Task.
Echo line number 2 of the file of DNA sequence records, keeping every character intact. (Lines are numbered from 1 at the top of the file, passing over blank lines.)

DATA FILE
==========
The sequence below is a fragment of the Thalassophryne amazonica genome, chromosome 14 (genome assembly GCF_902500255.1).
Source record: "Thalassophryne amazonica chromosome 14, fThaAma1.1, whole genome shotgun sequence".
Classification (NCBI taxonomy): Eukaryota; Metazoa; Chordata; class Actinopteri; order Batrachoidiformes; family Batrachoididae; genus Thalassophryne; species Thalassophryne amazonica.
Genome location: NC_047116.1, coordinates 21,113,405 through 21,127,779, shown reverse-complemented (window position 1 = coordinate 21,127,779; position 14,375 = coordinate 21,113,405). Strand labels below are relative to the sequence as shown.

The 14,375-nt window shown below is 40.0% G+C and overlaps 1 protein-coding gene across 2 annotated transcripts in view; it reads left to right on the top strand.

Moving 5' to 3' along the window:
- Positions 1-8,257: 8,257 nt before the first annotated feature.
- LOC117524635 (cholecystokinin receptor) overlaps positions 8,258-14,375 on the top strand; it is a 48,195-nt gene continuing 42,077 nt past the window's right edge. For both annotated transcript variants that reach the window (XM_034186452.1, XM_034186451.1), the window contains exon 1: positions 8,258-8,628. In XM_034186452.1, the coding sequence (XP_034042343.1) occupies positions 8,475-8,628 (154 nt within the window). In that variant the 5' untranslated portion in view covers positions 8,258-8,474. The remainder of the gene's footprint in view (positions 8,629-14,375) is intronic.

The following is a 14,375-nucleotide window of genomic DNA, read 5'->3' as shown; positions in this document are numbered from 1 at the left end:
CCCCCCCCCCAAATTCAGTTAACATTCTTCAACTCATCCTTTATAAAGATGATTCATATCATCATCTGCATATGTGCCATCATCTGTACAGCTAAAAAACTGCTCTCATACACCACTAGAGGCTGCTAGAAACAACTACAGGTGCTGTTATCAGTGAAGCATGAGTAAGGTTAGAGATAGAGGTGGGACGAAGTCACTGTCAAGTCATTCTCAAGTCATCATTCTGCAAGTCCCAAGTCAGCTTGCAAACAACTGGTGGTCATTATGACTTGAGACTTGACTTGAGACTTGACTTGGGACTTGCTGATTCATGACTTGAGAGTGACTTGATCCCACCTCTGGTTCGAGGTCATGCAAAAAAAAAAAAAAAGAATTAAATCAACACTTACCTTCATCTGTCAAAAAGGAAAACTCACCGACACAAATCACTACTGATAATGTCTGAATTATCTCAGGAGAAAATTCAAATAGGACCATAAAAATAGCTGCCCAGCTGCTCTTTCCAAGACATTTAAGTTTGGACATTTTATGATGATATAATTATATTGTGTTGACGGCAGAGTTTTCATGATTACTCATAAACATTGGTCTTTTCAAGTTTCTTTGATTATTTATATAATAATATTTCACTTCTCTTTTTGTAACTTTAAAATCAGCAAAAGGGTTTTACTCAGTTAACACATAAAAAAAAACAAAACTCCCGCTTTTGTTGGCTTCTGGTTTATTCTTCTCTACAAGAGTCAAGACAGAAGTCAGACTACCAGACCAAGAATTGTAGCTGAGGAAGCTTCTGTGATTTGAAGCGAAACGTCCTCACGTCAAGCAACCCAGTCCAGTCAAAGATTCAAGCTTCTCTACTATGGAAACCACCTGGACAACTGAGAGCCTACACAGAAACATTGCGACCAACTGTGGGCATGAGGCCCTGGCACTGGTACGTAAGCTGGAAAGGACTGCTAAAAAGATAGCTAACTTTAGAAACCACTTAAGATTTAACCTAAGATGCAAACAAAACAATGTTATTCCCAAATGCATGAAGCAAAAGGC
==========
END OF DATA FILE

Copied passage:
Source record: "Thalassophryne amazonica chromosome 14, fThaAma1.1, whole genome shotgun sequence".